A few things I've missed
Sorry to have been absent for awhile. Of all things, I tested positive for strep throat. Couldn't believe it. The nurse should have given me a Snoopy sticker and a sucker on the way out the door. Ugh.
I missed a hero's birthday yesterday. Legendary Scripps-Howard columnist Ernie Pyle was born on Aug. 3, 1900. You may know he was killed by machine gun fire on April 18, 1945, just north of Okinawa, while covering the war for the newspaper chain.
Ernie was my kind of guy. He liked to be in the trenches with the grunts. He wrote about them instead of the generals. He helped get a bill through Congress securing combat pay for the troops. His war dispatches won him a Pulitzer.
It is a great honor to be able to say that I work for the same organization that once employed Ernie Pyle. Jenn and I visited his grave at the Punchbowl in Honolulu on our honeymoon. One of my most treasured possessions is a collection of dispatches Pyle filed from Gatlinburg and the Great Smoky Mountains during September 1940. My friend Rheta gave them to me as a wedding present. Such a thoughtful gift.
I hesitate to say anything about what transpired Aug. 1 at Chick-fil-A restaurants around the country. I joked that what disturbed me most about the controversy was the amount of times I saw the restaurant's name misspelled on Facebook and Twitter feeds. And that's enough of that. You have your opinion about it, no doubt. I will keep mine to myself.
I used my sick leave to get caught up on several shows that have been resting quietly on my DVR's hard drive for many moons now.
Oh, how I love "Downton Abbey." That final scene from Series 2, in the snow with Matthew and Mary, delighted me to no end. "Downton" is this generation's "Upstairs Downstairs." Speaking of which, I noticed the original "Up Down" is available on Netflix streaming. Methinks I will watch it -- and savor it -- again. That series has aged as well as a fine wine from a very good year.
I continue to enjoy my guilty pleasure for the summer, TNT's new version of "Dallas." Maybe, just maybe, somebody is paying attention and will give Larry Hagman the Emmy he should have received 30 years ago.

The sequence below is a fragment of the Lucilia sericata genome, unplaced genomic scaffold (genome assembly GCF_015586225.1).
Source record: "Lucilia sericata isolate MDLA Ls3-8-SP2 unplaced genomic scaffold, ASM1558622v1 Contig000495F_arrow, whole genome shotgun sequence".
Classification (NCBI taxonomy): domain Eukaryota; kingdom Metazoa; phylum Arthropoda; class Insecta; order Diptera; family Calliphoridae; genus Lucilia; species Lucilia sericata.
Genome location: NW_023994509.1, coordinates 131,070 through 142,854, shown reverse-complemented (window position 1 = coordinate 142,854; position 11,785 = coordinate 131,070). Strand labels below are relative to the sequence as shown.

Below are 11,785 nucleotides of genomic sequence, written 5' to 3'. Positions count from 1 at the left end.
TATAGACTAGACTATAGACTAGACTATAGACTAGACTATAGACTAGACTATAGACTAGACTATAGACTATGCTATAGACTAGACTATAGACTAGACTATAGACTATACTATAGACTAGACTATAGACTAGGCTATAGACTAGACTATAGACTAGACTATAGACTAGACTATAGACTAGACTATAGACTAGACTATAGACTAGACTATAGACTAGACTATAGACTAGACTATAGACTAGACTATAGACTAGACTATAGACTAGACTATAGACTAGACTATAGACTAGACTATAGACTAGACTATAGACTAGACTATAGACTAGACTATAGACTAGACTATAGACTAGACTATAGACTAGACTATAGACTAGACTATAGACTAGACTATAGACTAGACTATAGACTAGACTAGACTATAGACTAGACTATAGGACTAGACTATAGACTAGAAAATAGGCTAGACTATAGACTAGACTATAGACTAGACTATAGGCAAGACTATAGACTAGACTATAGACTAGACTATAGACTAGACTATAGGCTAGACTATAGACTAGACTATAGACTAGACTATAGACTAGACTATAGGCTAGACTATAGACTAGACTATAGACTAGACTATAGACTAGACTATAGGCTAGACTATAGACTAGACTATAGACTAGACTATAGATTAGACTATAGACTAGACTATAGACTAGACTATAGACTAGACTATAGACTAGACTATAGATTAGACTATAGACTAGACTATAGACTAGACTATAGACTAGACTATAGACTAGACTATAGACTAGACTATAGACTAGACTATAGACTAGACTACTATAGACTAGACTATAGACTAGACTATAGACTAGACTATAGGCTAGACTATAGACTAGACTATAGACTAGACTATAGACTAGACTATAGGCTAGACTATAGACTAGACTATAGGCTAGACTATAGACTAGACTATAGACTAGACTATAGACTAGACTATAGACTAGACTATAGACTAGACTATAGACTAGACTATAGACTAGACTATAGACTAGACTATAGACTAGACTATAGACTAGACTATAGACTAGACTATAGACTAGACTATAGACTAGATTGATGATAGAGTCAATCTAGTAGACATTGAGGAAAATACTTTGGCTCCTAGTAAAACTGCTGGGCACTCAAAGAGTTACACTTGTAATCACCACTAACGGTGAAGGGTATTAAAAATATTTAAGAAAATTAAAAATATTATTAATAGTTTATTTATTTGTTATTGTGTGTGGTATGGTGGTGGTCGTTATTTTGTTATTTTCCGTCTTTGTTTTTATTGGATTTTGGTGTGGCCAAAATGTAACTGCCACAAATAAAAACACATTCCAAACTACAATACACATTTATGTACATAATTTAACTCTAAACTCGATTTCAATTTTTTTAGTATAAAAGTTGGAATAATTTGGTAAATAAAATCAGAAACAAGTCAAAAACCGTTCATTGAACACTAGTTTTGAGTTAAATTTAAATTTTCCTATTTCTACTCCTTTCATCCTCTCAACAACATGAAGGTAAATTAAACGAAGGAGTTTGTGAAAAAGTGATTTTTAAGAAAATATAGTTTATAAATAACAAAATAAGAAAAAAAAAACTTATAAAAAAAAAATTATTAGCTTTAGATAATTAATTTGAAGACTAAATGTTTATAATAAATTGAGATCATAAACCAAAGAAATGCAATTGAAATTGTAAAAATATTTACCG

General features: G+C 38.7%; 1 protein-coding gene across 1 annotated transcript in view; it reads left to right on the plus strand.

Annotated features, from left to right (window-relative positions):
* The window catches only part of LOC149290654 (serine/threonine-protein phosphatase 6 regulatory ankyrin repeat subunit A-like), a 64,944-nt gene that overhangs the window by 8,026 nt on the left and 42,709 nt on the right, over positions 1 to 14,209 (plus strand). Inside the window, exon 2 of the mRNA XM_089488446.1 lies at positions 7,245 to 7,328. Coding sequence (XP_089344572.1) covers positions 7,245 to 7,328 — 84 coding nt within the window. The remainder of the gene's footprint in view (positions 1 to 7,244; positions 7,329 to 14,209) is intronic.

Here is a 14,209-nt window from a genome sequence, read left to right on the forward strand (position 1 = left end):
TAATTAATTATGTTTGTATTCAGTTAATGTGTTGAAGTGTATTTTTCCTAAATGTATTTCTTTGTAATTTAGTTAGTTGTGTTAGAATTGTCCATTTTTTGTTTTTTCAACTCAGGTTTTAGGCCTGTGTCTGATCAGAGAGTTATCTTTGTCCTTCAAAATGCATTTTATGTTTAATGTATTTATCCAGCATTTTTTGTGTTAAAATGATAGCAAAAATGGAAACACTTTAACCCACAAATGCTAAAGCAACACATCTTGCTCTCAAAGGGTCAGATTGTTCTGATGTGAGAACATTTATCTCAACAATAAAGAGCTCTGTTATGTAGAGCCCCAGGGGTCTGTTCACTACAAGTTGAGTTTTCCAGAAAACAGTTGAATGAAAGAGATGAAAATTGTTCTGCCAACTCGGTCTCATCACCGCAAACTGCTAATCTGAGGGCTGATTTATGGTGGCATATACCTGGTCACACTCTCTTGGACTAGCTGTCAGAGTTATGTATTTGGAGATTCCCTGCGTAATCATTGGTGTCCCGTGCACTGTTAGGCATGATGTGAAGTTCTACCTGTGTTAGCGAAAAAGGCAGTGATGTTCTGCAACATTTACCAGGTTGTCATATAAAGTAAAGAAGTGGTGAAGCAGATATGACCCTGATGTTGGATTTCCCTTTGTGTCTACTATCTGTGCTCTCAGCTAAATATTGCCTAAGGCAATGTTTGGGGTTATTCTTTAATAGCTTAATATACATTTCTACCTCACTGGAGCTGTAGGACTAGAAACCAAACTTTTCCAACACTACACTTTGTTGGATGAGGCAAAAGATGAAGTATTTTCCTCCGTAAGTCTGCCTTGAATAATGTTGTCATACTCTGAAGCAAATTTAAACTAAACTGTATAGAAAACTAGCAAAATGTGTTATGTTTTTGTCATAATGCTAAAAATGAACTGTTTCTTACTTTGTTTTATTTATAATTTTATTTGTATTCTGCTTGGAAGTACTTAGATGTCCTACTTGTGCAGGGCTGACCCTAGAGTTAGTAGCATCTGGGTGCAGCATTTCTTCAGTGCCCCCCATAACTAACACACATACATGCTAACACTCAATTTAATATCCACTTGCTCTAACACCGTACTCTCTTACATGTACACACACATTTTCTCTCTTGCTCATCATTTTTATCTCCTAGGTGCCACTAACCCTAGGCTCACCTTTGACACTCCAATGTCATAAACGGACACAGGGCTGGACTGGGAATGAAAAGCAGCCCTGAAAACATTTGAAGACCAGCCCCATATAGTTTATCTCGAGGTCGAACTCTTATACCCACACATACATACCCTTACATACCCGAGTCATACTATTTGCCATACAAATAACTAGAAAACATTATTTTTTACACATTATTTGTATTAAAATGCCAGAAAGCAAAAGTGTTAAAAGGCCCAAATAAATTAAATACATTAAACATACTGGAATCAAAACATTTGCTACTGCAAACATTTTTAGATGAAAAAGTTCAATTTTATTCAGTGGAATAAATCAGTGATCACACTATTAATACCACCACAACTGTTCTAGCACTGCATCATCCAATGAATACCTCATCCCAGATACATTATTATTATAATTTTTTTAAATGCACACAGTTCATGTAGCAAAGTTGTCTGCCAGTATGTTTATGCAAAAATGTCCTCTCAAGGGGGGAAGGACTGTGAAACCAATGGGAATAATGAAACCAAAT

I didn't make it to Nashville to see Barry Manilow. I didn't make it to Memphis to pay my respects to King Elvis the Presley. It's OK. Health comes first. I've seen Manilow many times and Graceland isn't going anywhere.
I have managed to make a dent in my book queue. Douglas Brinkley's biography of Walter Cronkite is a must-read for news junkies and TV and pop culture historians, or for anyone who loves a well-written biography.
In one sitting, I more or less enjoyed Mitch Albom's "For One More Day," soap bubbles that warmed the soul. Now, I'm tackling a more meaty tome on the U.S.'s so-called "twilight war" with Iran, written by David Crist, a veteran of both Gulf Wars. Heard him talking on NPR a week or so ago. The book begins with the 1979 revolution and continues to the present day.
Gore Vidal died this week. Whether one agreed with him or not, Vidal harkened back to an era when, as he once put it in a PBS interview, "everyone seemed to read and authors were celebrities."
Proof of such can be found in kinescopes of the game show "What's My Line?", on which a guest panelist might be Herman Wouk and a regular and beloved panelist was Bennett Cerf, co-founder of Random House.
Vidal often referred to his native land as "The United States of Amnesia," meaning that Americans by and large tend to forget or, even worse, never bother to learn our nation's rich history. Methinks he may have been correct on that final point, a fact that has already created needless tragedy and may ultimately prove fatal.
I guess that's it for now. I'm feeling some better, but still don't seem to have much energy. Have a good weekend. I'll see you soon.